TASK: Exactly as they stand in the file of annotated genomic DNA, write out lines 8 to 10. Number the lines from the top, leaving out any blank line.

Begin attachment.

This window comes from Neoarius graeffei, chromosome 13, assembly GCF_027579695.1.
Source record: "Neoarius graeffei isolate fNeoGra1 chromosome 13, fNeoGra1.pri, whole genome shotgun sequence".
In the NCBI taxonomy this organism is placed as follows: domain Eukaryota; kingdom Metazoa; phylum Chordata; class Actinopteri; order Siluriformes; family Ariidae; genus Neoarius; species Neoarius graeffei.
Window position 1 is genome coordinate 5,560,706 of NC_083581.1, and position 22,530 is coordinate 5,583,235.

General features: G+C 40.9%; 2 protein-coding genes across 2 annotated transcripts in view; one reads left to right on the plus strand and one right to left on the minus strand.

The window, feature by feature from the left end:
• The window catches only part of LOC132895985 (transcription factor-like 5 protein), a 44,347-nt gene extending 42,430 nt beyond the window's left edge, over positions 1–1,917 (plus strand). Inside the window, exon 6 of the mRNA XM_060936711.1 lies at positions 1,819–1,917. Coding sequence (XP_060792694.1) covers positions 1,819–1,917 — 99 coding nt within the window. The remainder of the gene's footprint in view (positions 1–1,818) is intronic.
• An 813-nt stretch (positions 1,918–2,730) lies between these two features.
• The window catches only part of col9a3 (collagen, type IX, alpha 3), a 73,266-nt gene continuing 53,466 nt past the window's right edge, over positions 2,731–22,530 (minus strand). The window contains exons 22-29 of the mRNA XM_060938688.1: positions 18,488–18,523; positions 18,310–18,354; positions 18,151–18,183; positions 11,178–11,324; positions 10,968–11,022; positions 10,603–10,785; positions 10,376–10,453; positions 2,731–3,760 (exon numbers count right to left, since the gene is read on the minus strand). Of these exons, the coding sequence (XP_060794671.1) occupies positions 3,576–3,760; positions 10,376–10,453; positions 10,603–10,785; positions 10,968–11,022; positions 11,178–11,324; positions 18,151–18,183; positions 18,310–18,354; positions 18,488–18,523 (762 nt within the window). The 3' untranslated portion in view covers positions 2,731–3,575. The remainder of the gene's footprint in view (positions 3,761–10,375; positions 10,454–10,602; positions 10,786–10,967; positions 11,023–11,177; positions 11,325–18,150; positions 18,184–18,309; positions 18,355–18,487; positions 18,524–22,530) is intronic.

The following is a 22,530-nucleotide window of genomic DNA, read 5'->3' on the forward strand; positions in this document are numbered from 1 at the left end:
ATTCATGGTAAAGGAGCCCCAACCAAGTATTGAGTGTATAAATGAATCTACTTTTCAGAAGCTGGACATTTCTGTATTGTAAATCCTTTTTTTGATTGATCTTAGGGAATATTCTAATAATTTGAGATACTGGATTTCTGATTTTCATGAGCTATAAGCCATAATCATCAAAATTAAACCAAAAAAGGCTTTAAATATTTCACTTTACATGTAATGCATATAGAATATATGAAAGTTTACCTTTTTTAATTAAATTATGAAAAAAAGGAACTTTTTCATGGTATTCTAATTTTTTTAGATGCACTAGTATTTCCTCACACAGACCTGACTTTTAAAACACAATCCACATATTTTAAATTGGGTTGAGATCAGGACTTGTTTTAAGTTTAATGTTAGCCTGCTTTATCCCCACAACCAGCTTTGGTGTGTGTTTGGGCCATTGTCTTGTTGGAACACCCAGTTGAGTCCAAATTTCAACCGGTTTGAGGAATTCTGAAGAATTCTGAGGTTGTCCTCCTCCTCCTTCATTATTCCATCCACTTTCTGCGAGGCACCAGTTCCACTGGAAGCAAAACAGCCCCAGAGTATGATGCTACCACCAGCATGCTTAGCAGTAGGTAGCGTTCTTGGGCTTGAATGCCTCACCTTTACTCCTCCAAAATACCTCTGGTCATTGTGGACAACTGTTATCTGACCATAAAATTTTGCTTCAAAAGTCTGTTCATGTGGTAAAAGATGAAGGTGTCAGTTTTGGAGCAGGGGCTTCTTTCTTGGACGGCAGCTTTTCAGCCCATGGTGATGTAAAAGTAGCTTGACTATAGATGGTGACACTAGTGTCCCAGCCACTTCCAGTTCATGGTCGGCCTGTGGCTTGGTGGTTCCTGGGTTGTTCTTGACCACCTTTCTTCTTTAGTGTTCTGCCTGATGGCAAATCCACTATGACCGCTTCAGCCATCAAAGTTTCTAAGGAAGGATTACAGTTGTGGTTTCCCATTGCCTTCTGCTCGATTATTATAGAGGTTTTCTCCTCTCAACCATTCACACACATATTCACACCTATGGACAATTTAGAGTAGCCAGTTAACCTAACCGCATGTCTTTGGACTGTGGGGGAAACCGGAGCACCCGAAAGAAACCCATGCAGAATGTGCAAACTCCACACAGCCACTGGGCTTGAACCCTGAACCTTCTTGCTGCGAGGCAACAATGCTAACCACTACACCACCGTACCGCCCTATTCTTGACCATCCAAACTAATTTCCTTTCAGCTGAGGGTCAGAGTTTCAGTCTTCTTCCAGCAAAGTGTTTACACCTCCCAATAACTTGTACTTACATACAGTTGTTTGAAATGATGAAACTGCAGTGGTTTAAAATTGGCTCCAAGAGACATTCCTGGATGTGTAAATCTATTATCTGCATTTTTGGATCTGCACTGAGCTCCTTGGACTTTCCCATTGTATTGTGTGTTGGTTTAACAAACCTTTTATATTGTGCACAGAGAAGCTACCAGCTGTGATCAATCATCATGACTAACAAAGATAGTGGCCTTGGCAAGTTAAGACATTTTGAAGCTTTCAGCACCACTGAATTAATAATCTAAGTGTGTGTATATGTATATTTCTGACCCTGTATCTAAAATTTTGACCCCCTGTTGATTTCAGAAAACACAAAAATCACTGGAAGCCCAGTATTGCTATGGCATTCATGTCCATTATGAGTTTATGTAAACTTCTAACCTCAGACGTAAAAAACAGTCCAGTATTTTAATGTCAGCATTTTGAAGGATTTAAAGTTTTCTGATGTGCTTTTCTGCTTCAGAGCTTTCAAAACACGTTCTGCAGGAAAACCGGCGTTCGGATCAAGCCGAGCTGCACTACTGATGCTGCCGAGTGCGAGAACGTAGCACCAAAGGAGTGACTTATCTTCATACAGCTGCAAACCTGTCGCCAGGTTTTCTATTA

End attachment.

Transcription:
• An 813-nt stretch (positions 1,918–2,730) lies between these two features.
• The window catches only part of col9a3 (collagen, type IX, alpha 3), a 73,266-nt gene continuing 53,466 nt past the window's right edge, over positions 2,731–22,530 (minus strand). The window contains exons 22-29 of the mRNA XM_060938688.1: positions 18,488–18,523; positions 18,310–18,354; positions 18,151–18,183; positions 11,178–11,324; positions 10,968–11,022; positions 10,603–10,785; positions 10,376–10,453; positions 2,731–3,760 (exon numbers count right to left, since the gene is read on the minus strand). Of these exons, the coding sequence (XP_060794671.1) occupies positions 3,576–3,760; positions 10,376–10,453; positions 10,603–10,785; positions 10,968–11,022; positions 11,178–11,324; positions 18,151–18,183; positions 18,310–18,354; positions 18,488–18,523 (762 nt within the window). The 3' untranslated portion in view covers positions 2,731–3,575. The remainder of the gene's footprint in view (positions 3,761–10,375; positions 10,454–10,602; positions 10,786–10,967; positions 11,023–11,177; positions 11,325–18,150; positions 18,184–18,309; positions 18,355–18,487; positions 18,524–22,530) is intronic.

The following is a 22,530-nucleotide window of genomic DNA, read 5'->3' on the forward strand; positions in this document are numbered from 1 at the left end: